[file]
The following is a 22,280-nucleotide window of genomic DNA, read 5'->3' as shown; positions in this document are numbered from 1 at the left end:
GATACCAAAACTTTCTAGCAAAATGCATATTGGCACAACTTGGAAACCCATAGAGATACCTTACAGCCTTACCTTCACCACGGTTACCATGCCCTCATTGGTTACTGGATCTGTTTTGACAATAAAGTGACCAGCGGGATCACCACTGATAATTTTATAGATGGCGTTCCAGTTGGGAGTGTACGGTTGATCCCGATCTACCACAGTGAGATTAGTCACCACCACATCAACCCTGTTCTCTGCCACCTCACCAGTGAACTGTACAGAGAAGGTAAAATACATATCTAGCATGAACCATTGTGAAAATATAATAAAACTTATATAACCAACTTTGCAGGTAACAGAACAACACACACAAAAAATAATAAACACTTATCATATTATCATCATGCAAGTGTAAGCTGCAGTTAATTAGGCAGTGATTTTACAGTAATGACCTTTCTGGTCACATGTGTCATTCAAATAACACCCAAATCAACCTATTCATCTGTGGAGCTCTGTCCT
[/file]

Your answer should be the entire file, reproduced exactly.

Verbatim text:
The following is a 22,280-nucleotide window of genomic DNA, read 5'->3' as shown; positions in this document are numbered from 1 at the left end:
GATACCAAAACTTTCTAGCAAAATGCATATTGGCACAACTTGGAAACCCATAGAGATACCTTACAGCCTTACCTTCACCACGGTTACCATGCCCTCATTGGTTACTGGATCTGTTTTGACAATAAAGTGACCAGCGGGATCACCACTGATAATTTTATAGATGGCGTTCCAGTTGGGAGTGTACGGTTGATCCCGATCTACCACAGTGAGATTAGTCACCACCACATCAACCCTGTTCTCTGCCACCTCACCAGTGAACTGTACAGAGAAGGTAAAATACATATCTAGCATGAACCATTGTGAAAATATAATAAAACTTATATAACCAACTTTGCAGGTAACAGAACAACACACACAAAAAATAATAAACACTTATCATATTATCATCATGCAAGTGTAAGCTGCAGTTAATTAGGCAGTGATTTTACAGTAATGACCTTTCTGGTCACATGTGTCATTCAAATAACACCCAAATCAACCTATTCATCTGTGGAGCTCTGTCCT